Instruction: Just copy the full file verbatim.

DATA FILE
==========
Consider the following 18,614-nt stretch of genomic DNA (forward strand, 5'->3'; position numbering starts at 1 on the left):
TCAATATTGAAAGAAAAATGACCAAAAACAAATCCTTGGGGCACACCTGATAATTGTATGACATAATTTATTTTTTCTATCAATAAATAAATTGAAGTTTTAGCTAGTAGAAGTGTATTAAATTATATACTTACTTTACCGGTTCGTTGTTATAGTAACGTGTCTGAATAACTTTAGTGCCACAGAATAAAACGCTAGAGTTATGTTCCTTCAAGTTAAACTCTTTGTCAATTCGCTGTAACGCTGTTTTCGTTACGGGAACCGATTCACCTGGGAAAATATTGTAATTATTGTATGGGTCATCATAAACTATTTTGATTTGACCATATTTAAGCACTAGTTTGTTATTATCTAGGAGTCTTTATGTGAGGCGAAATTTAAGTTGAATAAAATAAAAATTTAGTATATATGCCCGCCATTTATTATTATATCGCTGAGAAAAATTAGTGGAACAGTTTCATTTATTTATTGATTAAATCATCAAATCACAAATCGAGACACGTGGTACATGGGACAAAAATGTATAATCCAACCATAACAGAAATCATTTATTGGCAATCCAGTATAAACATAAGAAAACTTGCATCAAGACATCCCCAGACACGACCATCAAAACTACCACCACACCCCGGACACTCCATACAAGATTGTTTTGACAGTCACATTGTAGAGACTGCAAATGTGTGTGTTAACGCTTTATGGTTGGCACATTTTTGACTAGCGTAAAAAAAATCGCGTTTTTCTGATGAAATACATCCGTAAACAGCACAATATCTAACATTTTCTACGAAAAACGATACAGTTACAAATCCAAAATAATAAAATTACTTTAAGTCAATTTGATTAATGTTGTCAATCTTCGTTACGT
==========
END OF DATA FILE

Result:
Consider the following 18,614-nt stretch of genomic DNA (forward strand, 5'->3'; position numbering starts at 1 on the left):
TCAATATTGAAAGAAAAATGACCAAAAACAAATCCTTGGGGCACACCTGATAATTGTATGACATAATTTATTTTTTCTATCAATAAATAAATTGAAGTTTTAGCTAGTAGAAGTGTATTAAATTATATACTTACTTTACCGGTTCGTTGTTATAGTAACGTGTCTGAATAACTTTAGTGCCACAGAATAAAACGCTAGAGTTATGTTCCTTCAAGTTAAACTCTTTGTCAATTCGCTGTAACGCTGTTTTCGTTACGGGAACCGATTCACCTGGGAAAATATTGTAATTATTGTATGGGTCATCATAAACTATTTTGATTTGACCATATTTAAGCACTAGTTTGTTATTATCTAGGAGTCTTTATGTGAGGCGAAATTTAAGTTGAATAAAATAAAAATTTAGTATATATGCCCGCCATTTATTATTATATCGCTGAGAAAAATTAGTGGAACAGTTTCATTTATTTATTGATTAAATCATCAAATCACAAATCGAGACACGTGGTACATGGGACAAAAATGTATAATCCAACCATAACAGAAATCATTTATTGGCAATCCAGTATAAACATAAGAAAACTTGCATCAAGACATCCCCAGACACGACCATCAAAACTACCACCACACCCCGGACACTCCATACAAGATTGTTTTGACAGTCACATTGTAGAGACTGCAAATGTGTGTGTTAACGCTTTATGGTTGGCACATTTTTGACTAGCGTAAAAAAAATCGCGTTTTTCTGATGAAATACATCCGTAAACAGCACAATATCTAACATTTTCTACGAAAAACGATACAGTTACAAATCCAAAATAATAAAATTACTTTAAGTCAATTTGATTAATGTTGTCAATCTTCGTTACGT